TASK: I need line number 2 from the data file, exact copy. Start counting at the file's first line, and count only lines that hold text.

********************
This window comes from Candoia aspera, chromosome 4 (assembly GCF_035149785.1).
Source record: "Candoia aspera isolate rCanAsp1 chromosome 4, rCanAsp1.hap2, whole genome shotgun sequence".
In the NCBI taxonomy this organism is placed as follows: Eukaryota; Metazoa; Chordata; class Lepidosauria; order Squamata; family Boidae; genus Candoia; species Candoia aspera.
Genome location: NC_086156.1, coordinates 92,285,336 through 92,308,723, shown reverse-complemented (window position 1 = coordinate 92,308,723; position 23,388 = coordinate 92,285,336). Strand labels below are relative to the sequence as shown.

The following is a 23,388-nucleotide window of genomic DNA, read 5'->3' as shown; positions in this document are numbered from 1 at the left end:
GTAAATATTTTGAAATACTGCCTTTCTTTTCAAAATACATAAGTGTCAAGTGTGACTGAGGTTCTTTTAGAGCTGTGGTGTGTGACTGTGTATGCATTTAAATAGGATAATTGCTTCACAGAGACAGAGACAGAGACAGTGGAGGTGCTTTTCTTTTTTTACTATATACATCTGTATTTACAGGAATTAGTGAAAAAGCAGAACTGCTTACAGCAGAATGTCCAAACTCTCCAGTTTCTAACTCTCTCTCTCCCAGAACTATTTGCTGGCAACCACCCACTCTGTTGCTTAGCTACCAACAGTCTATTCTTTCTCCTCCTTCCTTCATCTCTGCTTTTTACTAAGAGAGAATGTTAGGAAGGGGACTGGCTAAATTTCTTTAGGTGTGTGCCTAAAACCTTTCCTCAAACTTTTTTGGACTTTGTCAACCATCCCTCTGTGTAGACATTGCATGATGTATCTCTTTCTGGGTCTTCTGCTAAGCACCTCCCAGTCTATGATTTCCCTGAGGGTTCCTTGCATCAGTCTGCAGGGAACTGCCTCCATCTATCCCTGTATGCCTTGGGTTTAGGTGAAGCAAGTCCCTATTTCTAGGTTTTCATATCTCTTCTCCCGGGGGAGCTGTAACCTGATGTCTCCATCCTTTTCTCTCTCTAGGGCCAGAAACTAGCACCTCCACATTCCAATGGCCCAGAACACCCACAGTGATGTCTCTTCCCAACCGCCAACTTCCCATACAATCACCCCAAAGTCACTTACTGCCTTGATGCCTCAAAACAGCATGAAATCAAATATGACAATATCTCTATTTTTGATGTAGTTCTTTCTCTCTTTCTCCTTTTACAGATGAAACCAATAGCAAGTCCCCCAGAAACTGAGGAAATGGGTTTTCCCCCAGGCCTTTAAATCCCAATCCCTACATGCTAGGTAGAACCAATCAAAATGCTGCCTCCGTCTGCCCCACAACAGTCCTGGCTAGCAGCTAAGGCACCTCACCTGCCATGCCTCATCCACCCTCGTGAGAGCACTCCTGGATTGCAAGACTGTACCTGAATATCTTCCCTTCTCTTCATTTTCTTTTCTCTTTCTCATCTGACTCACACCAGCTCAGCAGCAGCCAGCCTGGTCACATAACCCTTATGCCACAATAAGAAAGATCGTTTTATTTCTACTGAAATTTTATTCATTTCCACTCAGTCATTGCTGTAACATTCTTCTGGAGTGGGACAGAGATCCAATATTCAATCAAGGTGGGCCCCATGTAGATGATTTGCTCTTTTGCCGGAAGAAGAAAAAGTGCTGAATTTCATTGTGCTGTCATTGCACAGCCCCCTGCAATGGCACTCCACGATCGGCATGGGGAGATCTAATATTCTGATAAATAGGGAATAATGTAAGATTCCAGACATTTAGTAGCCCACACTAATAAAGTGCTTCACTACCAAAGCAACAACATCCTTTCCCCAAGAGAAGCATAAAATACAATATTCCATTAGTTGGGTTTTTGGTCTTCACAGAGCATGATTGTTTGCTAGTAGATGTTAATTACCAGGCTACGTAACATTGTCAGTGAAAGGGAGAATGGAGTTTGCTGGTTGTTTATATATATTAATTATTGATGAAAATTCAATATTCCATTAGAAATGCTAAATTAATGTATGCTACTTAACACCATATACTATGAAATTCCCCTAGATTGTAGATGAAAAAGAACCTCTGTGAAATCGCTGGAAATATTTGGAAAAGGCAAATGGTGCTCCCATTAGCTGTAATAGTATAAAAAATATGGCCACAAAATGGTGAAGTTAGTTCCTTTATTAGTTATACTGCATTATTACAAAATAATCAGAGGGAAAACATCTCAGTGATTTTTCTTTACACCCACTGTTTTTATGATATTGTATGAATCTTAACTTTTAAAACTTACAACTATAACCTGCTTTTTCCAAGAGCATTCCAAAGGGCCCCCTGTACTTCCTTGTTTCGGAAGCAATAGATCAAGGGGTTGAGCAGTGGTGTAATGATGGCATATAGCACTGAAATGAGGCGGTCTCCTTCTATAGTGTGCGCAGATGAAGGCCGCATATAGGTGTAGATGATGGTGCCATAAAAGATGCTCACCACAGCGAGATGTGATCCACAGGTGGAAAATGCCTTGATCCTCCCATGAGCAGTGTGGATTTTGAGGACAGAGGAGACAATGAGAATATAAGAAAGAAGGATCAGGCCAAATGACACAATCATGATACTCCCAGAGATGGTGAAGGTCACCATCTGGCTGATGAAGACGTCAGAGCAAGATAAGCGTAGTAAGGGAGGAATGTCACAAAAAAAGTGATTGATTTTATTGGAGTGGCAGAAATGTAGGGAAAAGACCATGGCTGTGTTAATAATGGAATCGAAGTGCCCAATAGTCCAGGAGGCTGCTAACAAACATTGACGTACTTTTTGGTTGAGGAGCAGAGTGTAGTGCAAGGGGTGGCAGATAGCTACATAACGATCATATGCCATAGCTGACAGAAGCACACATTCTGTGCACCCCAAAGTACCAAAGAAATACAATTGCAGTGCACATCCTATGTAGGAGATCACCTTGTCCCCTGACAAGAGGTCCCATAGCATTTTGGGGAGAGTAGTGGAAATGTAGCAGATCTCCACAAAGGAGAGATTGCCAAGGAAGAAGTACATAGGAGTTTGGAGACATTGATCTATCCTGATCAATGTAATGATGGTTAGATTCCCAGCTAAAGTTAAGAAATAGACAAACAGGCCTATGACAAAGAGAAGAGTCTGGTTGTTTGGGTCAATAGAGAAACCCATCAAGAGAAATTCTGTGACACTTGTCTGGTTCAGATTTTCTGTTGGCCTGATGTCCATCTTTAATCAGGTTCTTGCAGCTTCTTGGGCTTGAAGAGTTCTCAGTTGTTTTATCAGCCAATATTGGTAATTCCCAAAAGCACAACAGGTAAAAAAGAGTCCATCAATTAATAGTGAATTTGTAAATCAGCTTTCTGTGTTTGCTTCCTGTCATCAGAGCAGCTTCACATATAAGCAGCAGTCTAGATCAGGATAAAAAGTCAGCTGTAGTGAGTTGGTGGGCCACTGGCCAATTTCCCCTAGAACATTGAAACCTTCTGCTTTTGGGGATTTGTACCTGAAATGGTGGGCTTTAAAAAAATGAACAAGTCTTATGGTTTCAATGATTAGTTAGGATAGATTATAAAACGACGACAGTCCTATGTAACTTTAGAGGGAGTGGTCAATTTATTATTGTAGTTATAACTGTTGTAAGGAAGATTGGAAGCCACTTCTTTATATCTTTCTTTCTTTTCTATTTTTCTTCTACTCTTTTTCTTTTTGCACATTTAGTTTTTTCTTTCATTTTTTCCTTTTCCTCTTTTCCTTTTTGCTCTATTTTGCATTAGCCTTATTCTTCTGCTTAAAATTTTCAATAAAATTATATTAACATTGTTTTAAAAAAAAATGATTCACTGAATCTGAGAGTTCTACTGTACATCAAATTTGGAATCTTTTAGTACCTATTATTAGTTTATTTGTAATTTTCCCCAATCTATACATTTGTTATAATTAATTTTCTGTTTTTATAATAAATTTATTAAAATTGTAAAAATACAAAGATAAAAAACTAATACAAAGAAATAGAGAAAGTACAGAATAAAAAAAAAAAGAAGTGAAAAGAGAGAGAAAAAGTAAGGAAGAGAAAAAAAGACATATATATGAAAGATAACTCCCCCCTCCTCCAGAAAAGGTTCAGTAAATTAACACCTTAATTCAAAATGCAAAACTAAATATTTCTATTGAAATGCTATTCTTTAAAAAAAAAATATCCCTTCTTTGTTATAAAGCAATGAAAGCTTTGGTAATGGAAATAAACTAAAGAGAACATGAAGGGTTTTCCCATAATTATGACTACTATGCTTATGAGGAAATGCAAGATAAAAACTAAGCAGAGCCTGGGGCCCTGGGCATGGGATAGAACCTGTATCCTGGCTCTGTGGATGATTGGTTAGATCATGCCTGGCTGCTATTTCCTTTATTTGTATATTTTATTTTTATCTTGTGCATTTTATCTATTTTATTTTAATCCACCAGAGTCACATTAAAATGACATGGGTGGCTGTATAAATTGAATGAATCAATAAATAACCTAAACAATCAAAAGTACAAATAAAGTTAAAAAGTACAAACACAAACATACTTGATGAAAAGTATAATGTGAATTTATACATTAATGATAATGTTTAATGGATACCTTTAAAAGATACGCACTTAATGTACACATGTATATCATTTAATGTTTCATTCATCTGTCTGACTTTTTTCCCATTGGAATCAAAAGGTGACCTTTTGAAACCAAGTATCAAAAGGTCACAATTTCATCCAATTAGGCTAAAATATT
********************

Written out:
Source record: "Candoia aspera isolate rCanAsp1 chromosome 4, rCanAsp1.hap2, whole genome shotgun sequence".